Mohammad Al Ahmady, the Yemen director for Geneva-based NGO Al Karama, was expected to brief Reps. Alan Grayson (D., Fla.), Barbara Lee (D., Calif.), and Jan Schakowsky (D., Ill.) the morning of the Nov. 19, according to press release from Grayson’s office.
Several Al Karama officials have faced terrorism allegations. Al Karama’s founder and current president Abdul Rahman Naimi was designated as a terrorist and al Qaeda supporter by the U.S. Treasury Department in December, along with the group’s Yemen representative Abdulwahab Al-Humayqani. Al Karama’s legal director, Rachid Mesli, is currently wanted for terrorism charges in Algeria.
A spokesperson for Grayson said Ahmady did not actually attend the briefing and that the terrorist designation of Al Karama’s president was “not in place at the time of the briefing, so again, we had no reason to suspect any wrongdoing on the part of Mohammad [Al Ahmady].”
Lee’s office did not respond to request for comment.
“To be frank, it was not a big surprise to us, because obviously the report [that Al Karama had recently published on U.S. drone strikes in Yemen and that Ahmady was going to present] was not something to be welcomed by the U.S. government,” Dhina said. “We hoped that Mr. Ahmady would have been able to come and present the thing and debate things with whoever would be interested in debating that.”
National security hawks blasted the Democrats for seeking advice on U.S. policy from a group run by an apparent al Qaeda supporter.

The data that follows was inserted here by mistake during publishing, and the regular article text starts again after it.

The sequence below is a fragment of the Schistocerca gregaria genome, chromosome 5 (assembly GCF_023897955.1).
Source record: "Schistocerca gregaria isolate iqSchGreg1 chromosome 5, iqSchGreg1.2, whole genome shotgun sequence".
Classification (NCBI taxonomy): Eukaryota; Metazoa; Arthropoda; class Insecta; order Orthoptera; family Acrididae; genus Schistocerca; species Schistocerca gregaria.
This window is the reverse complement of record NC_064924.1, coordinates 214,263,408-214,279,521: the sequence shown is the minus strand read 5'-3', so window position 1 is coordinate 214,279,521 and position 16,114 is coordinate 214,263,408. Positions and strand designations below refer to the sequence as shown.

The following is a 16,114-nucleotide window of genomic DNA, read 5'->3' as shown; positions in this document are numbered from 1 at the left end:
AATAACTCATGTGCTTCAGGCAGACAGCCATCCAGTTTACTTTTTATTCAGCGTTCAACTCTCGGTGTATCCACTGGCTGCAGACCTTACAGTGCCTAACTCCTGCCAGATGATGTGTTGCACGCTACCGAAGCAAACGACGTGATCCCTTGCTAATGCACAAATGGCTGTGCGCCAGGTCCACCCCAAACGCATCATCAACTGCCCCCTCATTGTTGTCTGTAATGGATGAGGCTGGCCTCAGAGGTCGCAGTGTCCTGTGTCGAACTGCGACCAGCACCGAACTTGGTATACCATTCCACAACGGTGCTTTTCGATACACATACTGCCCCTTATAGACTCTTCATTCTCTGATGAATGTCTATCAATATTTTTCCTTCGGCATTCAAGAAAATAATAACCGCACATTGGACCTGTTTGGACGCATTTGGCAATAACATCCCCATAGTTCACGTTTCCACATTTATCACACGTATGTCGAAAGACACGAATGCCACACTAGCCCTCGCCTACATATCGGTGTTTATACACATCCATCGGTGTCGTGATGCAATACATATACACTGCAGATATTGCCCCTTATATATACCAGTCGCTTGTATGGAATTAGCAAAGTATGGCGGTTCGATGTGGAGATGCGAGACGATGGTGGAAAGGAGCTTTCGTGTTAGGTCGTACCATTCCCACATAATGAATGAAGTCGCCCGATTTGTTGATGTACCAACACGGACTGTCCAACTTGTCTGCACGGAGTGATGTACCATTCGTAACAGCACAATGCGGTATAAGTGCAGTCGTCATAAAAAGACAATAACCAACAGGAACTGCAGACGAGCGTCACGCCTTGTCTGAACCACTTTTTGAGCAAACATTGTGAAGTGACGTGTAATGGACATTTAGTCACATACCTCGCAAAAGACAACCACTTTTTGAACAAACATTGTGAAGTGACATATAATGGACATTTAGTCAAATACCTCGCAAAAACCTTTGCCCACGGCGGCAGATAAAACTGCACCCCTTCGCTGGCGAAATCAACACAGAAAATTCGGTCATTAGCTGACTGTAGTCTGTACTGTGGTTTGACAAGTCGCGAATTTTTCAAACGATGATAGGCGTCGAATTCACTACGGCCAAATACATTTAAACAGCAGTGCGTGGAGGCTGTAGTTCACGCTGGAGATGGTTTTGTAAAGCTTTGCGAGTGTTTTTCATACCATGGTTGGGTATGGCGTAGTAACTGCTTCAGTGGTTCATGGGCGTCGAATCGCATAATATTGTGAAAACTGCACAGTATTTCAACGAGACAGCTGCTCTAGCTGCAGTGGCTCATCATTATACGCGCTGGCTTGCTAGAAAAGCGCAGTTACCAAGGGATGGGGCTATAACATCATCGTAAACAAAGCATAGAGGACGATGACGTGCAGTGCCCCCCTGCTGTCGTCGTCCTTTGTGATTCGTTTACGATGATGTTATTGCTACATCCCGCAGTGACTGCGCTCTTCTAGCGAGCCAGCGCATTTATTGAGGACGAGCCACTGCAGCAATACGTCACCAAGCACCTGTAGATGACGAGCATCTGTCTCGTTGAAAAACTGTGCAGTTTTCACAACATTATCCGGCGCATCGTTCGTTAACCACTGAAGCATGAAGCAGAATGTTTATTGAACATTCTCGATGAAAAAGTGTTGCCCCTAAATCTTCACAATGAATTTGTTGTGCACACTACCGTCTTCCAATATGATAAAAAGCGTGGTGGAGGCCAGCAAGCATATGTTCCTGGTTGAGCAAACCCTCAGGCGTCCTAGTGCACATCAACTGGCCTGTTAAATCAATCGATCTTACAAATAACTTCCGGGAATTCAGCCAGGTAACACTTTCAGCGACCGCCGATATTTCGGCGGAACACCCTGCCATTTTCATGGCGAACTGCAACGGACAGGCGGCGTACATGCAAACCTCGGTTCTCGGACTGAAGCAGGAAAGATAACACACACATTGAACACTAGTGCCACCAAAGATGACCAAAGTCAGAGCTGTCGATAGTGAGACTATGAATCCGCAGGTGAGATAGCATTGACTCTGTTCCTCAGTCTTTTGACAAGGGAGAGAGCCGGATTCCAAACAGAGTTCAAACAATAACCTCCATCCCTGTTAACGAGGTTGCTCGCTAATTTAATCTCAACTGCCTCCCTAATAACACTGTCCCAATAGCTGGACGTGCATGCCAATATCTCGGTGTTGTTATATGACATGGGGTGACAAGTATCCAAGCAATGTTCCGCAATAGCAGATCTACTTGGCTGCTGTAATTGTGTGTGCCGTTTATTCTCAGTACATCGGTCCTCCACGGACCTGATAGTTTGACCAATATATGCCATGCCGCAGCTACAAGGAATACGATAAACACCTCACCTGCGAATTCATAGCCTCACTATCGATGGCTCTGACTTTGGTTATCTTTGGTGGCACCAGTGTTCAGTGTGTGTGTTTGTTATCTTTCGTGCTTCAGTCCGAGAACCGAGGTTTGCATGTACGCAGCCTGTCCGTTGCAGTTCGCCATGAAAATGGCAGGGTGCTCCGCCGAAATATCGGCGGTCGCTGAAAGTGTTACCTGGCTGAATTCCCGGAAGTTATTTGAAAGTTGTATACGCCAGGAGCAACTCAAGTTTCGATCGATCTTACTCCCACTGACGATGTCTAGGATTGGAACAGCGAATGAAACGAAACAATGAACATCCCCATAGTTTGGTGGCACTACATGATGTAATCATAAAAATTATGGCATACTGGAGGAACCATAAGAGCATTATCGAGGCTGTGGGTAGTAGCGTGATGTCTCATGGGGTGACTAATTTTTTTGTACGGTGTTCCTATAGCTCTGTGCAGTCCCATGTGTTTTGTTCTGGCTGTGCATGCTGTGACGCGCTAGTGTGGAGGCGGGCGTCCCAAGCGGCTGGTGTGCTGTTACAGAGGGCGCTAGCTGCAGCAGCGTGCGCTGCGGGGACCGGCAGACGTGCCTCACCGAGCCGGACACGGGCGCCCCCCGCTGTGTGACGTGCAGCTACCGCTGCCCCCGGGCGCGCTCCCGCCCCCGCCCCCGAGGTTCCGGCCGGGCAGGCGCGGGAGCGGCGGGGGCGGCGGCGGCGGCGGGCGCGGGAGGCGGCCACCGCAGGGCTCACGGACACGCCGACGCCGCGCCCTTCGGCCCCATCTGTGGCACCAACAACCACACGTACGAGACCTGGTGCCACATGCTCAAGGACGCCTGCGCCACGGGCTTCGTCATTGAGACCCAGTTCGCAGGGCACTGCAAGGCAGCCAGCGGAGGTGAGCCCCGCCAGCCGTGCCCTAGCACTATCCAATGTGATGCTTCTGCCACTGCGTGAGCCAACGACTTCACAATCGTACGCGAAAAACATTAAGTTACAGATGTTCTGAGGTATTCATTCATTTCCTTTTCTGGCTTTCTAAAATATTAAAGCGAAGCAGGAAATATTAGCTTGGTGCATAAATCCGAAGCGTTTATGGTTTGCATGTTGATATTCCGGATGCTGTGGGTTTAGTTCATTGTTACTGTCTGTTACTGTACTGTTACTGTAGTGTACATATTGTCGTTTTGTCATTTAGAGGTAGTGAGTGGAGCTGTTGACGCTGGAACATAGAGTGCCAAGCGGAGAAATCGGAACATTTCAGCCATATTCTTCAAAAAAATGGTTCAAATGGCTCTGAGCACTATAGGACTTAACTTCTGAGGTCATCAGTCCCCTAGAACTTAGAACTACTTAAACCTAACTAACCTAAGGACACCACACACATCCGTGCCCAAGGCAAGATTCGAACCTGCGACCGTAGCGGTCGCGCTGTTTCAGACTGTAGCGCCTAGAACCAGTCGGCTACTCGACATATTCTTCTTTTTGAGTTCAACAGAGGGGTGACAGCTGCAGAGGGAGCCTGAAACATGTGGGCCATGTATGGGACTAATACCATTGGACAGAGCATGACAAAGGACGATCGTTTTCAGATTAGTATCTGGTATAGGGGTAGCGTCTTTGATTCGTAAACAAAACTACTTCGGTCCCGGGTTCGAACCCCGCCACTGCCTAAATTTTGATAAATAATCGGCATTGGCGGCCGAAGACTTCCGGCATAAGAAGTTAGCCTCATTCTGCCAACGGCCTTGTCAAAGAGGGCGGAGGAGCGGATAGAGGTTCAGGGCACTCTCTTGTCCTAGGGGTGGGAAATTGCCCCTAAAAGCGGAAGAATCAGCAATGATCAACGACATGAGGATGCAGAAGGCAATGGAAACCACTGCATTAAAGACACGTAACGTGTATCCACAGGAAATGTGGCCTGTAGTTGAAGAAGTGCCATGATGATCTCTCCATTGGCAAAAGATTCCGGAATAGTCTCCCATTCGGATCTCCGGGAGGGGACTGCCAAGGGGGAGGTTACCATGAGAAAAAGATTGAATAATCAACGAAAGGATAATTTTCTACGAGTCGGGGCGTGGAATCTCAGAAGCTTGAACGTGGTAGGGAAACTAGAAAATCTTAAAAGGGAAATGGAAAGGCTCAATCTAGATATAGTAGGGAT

“More than a decade into this war, people serious about American national security need to look at how our leaders can be so consistently fooled by groups like Al Karama, who warn about empowering al Qaeda in public but fund the jihadist group in private,” said the Center for Security Policy’s David Reaboi.
The Capitol Hill briefing is one of several instances of the terror-linked Al Karama attempting to influence U.S. counterterrorism policy through Washington policymakers, international institutions, and the media.
The group has issued reports criticizing the U.S. drone program in Yemen and has worked with major names in the human rights community, including Amnesty International and Human Rights Watch, the Daily Beast reported in December.
Naimi is still president of Al Karama, the group told the Free Beacon. He had previously told other media outlets he resigned after his terror designation was announced.
Al Karama’s executive director said the foundation must go through a formal process to decide whether Naimi will resign, beginning with a board meeting that will likely be held next week.